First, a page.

By Ronak Gupta Aug. 27, 2019
Eliciting discomfort from viewers is an art that David Fincher has mastered over his decorated film career. With Mindhunter, a true-crime show on serial killers, he uses this art to swap gratuitous violence and gore with conversations about it. The result is horrifying and suspenseful in equal measure.
The opening credits of David Fincher’s Mindhunter, the true-crime series that is now streaming on Netflix, are as unsettling as the series itself. We see close-ups of a tape recorder – the instrument of inquiry used throughout; sombre music plays in the background; a couple of seconds in, an image comes and goes in a flurry and then similar images appear in an ephemeral blur. We can’t quite figure out properly what these images contain. We don’t need to. Our mind registers small details and joins the dots for us: a bloody hand here, deep skin gashes there. Bit by bit, we form the complete image of a rotting corpse.
That we don’t see any image for more than a fraction of a second, but still see it, can feel impossibly uncomfortable. But then, eliciting discomfort from viewers is an art that Fincher has mastered over his decorated film career. Unlike House of Cards, the other big Netflix TV series that he was involved in, this time around, Fincher takes up a chunk of directing duties (he directs the first three of the second season’s nine episodes and directed four episodes in the debut season) and leaves his fingerprints on the whole series. The result is a show that swaps gratuitous violence and gore with conversations about it. The result is horrifying and suspenseful in equal measure.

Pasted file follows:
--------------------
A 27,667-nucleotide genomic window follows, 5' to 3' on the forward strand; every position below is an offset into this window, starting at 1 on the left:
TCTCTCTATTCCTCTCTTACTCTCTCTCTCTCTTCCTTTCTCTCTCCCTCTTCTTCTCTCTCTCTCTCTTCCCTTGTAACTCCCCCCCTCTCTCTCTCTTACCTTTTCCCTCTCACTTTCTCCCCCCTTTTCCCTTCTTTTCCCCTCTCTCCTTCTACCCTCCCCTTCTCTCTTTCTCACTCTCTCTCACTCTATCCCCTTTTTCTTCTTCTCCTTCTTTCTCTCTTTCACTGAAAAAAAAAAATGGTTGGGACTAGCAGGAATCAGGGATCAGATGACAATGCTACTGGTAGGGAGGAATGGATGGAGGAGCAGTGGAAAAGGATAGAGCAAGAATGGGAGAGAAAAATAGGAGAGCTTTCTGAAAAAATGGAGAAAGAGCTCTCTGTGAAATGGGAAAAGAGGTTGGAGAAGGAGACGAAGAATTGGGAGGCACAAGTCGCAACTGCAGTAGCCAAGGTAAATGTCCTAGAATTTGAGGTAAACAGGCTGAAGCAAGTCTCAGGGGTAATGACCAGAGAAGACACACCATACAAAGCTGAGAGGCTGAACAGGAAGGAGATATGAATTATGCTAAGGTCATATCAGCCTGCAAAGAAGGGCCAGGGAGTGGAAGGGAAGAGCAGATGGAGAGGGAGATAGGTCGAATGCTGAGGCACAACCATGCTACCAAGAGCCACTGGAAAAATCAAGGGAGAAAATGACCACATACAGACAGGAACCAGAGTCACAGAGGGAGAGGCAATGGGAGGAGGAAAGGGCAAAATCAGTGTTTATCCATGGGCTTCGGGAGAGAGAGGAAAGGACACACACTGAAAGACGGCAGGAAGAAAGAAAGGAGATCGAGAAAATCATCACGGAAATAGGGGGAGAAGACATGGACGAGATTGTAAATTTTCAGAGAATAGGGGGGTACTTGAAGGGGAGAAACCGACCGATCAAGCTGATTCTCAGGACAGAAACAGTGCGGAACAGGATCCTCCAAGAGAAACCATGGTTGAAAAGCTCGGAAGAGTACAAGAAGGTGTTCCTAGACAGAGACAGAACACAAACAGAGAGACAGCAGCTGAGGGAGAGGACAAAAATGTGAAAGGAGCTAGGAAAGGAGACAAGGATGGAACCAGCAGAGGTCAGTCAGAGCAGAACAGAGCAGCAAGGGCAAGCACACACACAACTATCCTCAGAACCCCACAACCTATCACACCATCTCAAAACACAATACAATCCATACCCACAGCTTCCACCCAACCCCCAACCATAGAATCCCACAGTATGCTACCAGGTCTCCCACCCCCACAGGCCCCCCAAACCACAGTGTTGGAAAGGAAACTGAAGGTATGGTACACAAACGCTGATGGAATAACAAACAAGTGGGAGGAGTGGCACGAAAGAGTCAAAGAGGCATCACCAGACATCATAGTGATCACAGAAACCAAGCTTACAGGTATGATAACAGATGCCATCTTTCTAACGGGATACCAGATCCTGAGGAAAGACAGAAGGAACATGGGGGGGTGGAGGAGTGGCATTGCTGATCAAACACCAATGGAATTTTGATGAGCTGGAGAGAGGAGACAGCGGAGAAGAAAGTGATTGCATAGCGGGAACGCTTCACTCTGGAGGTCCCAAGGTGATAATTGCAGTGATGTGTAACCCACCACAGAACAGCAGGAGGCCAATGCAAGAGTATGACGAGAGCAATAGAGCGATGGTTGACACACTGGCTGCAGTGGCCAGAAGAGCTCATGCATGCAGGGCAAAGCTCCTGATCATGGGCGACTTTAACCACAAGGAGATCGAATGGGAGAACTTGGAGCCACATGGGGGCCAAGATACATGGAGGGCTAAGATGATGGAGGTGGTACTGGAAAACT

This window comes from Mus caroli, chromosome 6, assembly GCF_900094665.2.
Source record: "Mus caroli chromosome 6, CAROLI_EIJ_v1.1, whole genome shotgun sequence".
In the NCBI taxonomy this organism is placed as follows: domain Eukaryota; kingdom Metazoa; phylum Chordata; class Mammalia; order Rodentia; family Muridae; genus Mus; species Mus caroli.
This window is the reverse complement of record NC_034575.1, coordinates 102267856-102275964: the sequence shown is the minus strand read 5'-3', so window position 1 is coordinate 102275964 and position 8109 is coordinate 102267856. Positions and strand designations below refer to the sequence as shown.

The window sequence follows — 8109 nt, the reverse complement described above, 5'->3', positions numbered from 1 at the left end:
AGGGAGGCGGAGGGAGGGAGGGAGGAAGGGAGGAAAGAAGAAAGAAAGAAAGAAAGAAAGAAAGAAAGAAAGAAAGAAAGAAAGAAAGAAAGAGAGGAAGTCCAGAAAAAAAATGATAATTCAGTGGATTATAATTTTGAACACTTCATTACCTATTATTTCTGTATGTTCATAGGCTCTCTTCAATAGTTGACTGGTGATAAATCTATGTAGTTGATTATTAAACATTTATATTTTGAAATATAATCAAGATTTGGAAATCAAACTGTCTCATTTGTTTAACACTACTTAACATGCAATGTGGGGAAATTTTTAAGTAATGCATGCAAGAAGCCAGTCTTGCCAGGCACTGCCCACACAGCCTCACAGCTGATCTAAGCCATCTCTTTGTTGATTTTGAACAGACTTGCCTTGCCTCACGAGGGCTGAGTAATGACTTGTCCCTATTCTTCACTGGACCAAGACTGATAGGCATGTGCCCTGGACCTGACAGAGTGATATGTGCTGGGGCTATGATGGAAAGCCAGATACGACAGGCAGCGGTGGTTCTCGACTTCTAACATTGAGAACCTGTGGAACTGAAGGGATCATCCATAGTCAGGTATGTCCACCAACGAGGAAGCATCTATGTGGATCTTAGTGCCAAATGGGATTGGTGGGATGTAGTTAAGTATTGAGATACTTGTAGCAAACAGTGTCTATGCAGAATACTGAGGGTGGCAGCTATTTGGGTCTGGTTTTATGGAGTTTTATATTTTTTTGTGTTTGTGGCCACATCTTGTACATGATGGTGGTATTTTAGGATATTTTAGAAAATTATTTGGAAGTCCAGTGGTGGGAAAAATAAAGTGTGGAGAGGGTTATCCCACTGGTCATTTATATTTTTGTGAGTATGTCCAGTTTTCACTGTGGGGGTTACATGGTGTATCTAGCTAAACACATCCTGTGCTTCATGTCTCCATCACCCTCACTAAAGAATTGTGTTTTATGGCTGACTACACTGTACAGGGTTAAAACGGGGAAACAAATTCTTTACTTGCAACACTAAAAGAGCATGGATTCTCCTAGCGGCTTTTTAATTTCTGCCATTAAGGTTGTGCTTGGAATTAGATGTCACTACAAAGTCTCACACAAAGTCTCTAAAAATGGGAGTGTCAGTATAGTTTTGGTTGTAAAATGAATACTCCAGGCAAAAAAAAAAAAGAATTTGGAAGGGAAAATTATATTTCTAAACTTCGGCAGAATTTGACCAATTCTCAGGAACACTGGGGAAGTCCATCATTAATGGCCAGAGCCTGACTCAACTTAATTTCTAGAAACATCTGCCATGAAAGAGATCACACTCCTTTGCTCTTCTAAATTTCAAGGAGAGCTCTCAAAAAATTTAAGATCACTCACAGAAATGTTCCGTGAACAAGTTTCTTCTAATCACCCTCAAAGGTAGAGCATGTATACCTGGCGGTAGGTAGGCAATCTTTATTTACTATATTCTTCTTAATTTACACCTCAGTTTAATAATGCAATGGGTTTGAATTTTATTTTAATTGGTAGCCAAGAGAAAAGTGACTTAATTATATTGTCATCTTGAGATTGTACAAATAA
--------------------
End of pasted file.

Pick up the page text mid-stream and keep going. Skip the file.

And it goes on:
Mindhunter charts the evolution of a unit of the FBI that specialises in profiling criminals that have committed multiple murders, aka serial killers. Based on the lives of real special agents, the reel version condenses several such investigators into two principal characters: Holden Ford (Jonathan Groff) and Bill Tench (Holt McCallany). We follow Holden and Bill as they travel across the US, talking to convicted serial killers and analysing transcripts to better understand the mechanics of minds they believe are designed to crave killing. This basic premise slots right into Fincher’s wheelhouse.
Mindhunter charts the evolution of a unit of the FBI that specialises in profiling criminals that have committed multiple murders, aka serial killers. Netflix
Mindhunter charts the evolution of a unit of the FBI that specialises in profiling criminals that have committed multiple murders, aka serial killers.
With Se7en, Zodiac, and Girl with the Dragon Tattoo, Fincher has proved himself to be one of the best genre filmmakers in the last two decades. His specific visual style that lends itself effortlessly to movies about broken minds and broken people, is distinguishable by a colour palette that is marked by undersaturated images. In Mindhunter, this not only enhances the period aspect of the show – it is set in the 1970s – but also adorns it with a gritty moodiness in line with the oppressive atmosphere. Fincher almost religiously abhors bright lighting, opting instead for dull colours from one end of the colour spectrum or two opposite ones. This tendency is often visible in scenes that are set inside prisons, which are filled with cool colours like blue, the mood further aided by a dash of warm orange coming from the outside. By playing with lighting and colour in this manner, Fincher almost always amplifies subtle characteristics: In Mindhunter, he highlights the lonely and singular nature of an interrogation scene.